OK…this one has been bubbling inside me for a while, and tonight I decided to lay it out and see what feedback comes in. I’ll put on the flame proof suit now.
In our little world, we (Product Managers) think we are all that. We view ourselves as a critical component of the software development process.
How would developers know what to do if we weren’t around to provide market and product requirements?
How would the “sales droids” make their quotas without the help of Product Managers on those big deals?
Who else could define a coherent product strategy that is both aggressive in the market but achievable with limited resources?
Who else has the ability to be as technical as the engineers, as sales-savvy as the sales team and as hip and aware as the marketing team?
We are so dynamic, we can think strategically when needed, but can switch into tactical mode as the inevitable fires need dousing.
Yup, we’re definitely cut from a special stone.
Perhaps we are what we think we are and have the impact that we think we have in companies.
If that is the case, then let’s look at ourselves honestly and ask:
- Why is it so hard to find a standard or generally agreed upon definition of what Software Product Management is across the industry?
- Why are there really no formalized education programs for Product Management?
- How can a 3 day training course even begin to prepare someone to be a product manager?
- Why are our blogs and books filled with an endless supply of “tips and tricks”, as if that is the route to success?
- Why do people think that a smart sales engineer will automatically make a good product manager?
- Why do so many senior managers think that hiring lots of engineers is more important than hiring a few more product managers?
- Why are so many PM consulting firms selling templates and spreadsheets that are both “comprehensive”, yet “fully-customizable” and that enable you to “increase your professionalism”? Really? Is that what will make us successful?
If we take a step back and look at our profession, there are many other questions like this that are left unanswered. I wrote a bit about this topic previously in Product Management Maturity and If we’re so smart.
Think I’m being hard or unreasonable? I don’t think so. I’ve been in Product Management for over 10 years and I’m not looking to jump ship yet. I want to see if we can accelerate the process of maturing this field and helping those who are looking to become product managers avoid the struggles we “veterans” have faced.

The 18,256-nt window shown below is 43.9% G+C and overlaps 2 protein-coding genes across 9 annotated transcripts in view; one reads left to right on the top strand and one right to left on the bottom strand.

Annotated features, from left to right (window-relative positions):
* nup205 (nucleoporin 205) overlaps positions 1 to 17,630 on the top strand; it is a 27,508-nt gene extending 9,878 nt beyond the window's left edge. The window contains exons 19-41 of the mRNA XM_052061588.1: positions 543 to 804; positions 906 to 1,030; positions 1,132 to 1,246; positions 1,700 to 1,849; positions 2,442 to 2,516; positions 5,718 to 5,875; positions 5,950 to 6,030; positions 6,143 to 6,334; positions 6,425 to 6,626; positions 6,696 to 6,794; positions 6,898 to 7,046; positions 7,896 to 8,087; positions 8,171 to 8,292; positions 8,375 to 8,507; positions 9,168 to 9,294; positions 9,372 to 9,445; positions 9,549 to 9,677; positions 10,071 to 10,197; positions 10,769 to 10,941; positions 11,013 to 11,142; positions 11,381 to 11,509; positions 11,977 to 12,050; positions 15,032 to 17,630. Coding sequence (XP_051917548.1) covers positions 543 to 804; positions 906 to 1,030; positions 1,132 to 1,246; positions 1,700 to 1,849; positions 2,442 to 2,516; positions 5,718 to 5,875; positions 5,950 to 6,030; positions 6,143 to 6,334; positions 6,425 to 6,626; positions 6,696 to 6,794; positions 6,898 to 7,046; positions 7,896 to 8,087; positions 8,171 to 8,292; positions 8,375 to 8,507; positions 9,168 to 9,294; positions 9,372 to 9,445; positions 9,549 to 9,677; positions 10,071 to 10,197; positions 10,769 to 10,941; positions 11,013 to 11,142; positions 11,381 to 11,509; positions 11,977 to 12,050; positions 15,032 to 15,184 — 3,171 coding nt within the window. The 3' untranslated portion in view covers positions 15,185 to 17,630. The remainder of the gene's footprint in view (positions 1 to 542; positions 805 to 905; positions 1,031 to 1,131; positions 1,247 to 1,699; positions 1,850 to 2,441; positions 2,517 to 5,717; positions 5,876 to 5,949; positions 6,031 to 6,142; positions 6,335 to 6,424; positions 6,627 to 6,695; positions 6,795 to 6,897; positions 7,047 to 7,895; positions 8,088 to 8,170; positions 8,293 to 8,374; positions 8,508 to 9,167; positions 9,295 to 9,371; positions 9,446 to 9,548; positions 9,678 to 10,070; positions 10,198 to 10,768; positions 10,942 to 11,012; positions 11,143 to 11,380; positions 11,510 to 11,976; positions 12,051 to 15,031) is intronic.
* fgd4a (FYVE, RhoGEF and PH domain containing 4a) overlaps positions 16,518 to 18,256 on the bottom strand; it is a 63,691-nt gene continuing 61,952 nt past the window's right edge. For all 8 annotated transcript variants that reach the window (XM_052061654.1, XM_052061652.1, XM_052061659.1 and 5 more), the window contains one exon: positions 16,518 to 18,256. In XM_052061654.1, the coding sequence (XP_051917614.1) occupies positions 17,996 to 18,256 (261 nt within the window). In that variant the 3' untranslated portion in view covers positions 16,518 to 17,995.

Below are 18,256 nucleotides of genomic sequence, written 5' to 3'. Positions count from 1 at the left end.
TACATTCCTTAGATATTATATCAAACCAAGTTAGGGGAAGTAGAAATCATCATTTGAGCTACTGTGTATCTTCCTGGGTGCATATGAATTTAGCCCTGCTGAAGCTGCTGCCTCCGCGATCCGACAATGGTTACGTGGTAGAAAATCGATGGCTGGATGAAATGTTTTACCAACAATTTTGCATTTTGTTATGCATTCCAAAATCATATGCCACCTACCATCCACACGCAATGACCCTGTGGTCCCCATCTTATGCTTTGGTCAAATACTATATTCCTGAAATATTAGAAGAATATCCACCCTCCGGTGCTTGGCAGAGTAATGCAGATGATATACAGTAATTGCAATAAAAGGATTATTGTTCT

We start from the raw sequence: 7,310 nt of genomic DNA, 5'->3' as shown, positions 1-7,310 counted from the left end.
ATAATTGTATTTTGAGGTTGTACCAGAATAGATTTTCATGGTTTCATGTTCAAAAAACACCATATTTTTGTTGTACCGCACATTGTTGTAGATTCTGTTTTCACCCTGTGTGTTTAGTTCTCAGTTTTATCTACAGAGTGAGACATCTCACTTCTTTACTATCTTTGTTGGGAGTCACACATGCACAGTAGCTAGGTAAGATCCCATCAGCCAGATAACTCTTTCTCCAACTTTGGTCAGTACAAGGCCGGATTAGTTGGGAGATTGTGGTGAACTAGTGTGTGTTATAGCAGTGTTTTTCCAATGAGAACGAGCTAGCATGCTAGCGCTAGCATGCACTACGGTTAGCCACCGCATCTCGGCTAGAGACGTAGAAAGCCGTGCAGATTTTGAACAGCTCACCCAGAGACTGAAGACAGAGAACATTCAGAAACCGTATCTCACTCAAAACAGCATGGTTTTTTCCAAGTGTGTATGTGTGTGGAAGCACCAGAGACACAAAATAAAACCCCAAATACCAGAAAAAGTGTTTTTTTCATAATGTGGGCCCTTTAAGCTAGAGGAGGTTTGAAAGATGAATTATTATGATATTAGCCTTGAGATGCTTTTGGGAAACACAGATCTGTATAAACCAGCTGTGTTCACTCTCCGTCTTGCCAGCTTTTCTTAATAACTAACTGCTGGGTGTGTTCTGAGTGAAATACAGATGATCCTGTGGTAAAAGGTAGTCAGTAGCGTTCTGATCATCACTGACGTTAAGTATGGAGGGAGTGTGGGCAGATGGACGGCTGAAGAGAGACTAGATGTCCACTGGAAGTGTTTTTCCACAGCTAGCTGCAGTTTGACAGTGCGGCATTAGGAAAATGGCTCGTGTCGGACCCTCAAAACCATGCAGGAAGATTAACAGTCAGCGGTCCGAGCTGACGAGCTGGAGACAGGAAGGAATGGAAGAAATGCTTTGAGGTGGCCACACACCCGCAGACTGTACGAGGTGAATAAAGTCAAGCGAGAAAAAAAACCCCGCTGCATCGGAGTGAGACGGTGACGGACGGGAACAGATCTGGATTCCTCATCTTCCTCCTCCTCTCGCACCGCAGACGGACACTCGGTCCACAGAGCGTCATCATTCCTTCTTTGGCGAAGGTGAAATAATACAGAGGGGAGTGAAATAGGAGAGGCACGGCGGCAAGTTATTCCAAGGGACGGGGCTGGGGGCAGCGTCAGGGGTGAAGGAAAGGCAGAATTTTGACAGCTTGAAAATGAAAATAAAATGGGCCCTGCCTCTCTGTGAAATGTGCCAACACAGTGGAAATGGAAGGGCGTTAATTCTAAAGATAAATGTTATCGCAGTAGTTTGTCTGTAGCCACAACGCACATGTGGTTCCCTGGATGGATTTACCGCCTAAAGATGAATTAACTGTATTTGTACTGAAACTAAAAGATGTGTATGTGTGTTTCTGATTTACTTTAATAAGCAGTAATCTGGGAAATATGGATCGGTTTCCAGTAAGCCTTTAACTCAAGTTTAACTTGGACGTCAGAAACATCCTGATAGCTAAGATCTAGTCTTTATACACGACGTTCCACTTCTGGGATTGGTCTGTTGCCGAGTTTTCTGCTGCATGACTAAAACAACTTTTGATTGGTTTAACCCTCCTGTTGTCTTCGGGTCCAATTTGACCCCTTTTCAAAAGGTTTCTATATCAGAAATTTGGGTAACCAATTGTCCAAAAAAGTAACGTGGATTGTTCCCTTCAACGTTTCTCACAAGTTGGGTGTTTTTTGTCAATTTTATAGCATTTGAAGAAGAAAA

What have we done in the last 10 years to make our lot better? And I don’t just mean incrementally better. I mean significantly better.
Software Engineering has really evolved in the last decade. The latest greatest things right now seems to be Agile/Scrum methodologies and mature development management tools. Sales and marketing both have matured as well.
Certainly marketing has taken a big leap forward given the integration of the Web and. in particular, hard analytics into the marketing process. Branding, positioning and other traditional marketing activities are still important, but the potential sophistication of marketing today is an order of magnitude above where it was a decade ago.
Selling still retains a lot of it’s old characteristics. Certainly there is no electronic replacement for a good relationship with a buyer or prospect. But sales automation has improved and there are a lot of mature and time tested sales methodologies to choose from.
And then we come to product management. What have we done in the last 10 years to really improve our profession and define ourselves to those around us? Given that there still isn’t some well understood definition of what we do, I’d say we haven’t done enough.
Instead of getting all hot and heavy about the latest development methodology, let’s develop our own well defined, clearly beneficial and easily understood models for product management. No one else is going to do it for us.
And a few years from now, if I’m still writing this blog, I’d hate to have to look back at this post and say, gee, not much has changed has it.